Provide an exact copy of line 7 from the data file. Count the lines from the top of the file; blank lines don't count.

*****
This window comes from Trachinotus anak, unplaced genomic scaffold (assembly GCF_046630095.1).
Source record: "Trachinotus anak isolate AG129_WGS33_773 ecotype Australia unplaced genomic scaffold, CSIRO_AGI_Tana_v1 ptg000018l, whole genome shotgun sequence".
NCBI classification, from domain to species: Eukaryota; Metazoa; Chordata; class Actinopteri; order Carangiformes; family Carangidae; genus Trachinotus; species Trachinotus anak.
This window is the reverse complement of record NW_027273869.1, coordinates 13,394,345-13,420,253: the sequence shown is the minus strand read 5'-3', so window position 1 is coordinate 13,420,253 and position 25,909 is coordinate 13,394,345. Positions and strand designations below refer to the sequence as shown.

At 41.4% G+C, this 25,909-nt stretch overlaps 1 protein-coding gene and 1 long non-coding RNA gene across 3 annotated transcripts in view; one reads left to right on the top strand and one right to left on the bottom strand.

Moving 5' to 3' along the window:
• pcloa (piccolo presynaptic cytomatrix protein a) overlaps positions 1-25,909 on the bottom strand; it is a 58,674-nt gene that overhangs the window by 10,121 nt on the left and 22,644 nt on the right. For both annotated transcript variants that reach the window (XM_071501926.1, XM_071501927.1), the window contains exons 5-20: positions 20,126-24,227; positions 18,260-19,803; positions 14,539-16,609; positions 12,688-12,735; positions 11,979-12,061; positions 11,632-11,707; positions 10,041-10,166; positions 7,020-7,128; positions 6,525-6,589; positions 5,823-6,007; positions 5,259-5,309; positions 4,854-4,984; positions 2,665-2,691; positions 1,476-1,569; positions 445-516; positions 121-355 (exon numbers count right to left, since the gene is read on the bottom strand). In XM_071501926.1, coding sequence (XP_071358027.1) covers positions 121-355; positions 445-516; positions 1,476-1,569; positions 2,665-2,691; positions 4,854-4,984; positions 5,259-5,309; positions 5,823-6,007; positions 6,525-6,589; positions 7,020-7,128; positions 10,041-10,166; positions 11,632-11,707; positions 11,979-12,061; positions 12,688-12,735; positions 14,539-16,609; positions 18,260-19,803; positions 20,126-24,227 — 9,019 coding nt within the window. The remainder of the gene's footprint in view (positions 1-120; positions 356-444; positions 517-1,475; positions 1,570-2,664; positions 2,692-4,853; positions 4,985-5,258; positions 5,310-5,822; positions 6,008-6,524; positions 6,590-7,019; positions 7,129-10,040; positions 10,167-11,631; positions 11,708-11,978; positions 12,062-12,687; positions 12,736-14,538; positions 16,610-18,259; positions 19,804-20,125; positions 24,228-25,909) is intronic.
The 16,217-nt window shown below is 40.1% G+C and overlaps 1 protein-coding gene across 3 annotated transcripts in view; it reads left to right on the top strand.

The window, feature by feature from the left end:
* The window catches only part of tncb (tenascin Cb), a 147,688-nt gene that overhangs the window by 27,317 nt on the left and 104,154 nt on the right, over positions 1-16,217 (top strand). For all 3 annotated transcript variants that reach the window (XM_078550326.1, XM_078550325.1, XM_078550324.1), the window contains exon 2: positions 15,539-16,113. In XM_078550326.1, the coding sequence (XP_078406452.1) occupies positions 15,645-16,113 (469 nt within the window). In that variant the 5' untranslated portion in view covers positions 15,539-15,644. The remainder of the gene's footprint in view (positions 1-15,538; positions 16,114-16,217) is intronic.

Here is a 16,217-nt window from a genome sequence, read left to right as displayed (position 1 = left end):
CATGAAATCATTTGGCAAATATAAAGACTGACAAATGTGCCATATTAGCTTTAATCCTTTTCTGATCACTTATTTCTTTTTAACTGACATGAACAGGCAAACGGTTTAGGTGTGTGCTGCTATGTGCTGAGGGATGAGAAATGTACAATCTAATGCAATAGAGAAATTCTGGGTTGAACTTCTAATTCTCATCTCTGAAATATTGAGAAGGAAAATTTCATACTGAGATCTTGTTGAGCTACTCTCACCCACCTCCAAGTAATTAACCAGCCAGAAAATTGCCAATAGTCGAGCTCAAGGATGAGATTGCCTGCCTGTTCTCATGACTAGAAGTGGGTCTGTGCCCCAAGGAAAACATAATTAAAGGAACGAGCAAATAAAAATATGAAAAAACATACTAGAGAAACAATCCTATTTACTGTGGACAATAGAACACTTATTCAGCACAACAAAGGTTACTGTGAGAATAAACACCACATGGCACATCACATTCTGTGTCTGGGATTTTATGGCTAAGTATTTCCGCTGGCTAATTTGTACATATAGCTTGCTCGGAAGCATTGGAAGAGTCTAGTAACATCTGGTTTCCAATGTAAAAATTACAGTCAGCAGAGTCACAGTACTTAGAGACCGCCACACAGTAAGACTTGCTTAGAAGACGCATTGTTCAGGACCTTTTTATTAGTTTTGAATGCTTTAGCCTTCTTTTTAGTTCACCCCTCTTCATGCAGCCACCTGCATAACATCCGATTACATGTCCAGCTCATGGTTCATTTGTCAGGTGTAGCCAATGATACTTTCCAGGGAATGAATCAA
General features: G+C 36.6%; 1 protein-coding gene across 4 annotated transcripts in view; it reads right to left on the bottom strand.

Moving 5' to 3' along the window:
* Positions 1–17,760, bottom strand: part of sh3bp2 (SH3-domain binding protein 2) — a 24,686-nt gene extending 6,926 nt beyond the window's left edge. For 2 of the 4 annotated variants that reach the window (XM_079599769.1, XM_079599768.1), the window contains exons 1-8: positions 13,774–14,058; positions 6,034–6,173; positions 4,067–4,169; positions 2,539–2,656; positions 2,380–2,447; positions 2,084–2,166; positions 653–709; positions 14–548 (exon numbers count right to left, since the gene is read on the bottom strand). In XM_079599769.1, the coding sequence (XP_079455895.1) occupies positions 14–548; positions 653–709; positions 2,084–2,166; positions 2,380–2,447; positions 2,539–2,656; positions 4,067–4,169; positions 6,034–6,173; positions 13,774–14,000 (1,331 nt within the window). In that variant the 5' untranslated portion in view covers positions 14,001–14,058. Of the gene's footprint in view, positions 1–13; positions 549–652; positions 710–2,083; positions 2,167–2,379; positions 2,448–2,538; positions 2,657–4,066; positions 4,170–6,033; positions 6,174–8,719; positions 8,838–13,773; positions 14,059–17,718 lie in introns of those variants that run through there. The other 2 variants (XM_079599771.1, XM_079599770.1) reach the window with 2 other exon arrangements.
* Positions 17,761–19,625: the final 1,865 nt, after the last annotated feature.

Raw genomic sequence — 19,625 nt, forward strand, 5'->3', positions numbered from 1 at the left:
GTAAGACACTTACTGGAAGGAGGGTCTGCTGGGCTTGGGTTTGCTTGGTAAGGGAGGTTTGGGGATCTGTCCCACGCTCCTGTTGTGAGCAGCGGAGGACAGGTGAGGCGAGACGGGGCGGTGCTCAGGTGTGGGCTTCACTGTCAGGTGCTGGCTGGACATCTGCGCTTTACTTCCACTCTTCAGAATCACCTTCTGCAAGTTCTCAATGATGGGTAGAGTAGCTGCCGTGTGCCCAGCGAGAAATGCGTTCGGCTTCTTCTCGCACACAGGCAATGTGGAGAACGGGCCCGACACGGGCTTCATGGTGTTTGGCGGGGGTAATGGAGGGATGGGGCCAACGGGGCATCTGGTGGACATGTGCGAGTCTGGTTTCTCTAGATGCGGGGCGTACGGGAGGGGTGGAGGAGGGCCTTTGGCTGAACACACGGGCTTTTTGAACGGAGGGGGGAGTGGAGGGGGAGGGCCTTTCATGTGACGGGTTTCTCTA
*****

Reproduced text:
• pcloa (piccolo presynaptic cytomatrix protein a) overlaps positions 1-25,909 on the bottom strand; it is a 58,674-nt gene that overhangs the window by 10,121 nt on the left and 22,644 nt on the right. For both annotated transcript variants that reach the window (XM_071501926.1, XM_071501927.1), the window contains exons 5-20: positions 20,126-24,227; positions 18,260-19,803; positions 14,539-16,609; positions 12,688-12,735; positions 11,979-12,061; positions 11,632-11,707; positions 10,041-10,166; positions 7,020-7,128; positions 6,525-6,589; positions 5,823-6,007; positions 5,259-5,309; positions 4,854-4,984; positions 2,665-2,691; positions 1,476-1,569; positions 445-516; positions 121-355 (exon numbers count right to left, since the gene is read on the bottom strand). In XM_071501926.1, coding sequence (XP_071358027.1) covers positions 121-355; positions 445-516; positions 1,476-1,569; positions 2,665-2,691; positions 4,854-4,984; positions 5,259-5,309; positions 5,823-6,007; positions 6,525-6,589; positions 7,020-7,128; positions 10,041-10,166; positions 11,632-11,707; positions 11,979-12,061; positions 12,688-12,735; positions 14,539-16,609; positions 18,260-19,803; positions 20,126-24,227 — 9,019 coding nt within the window. The remainder of the gene's footprint in view (positions 1-120; positions 356-444; positions 517-1,475; positions 1,570-2,664; positions 2,692-4,853; positions 4,985-5,258; positions 5,310-5,822; positions 6,008-6,524; positions 6,590-7,019; positions 7,129-10,040; positions 10,167-11,631; positions 11,708-11,978; positions 12,062-12,687; positions 12,736-14,538; positions 16,610-18,259; positions 19,804-20,125; positions 24,228-25,909) is intronic.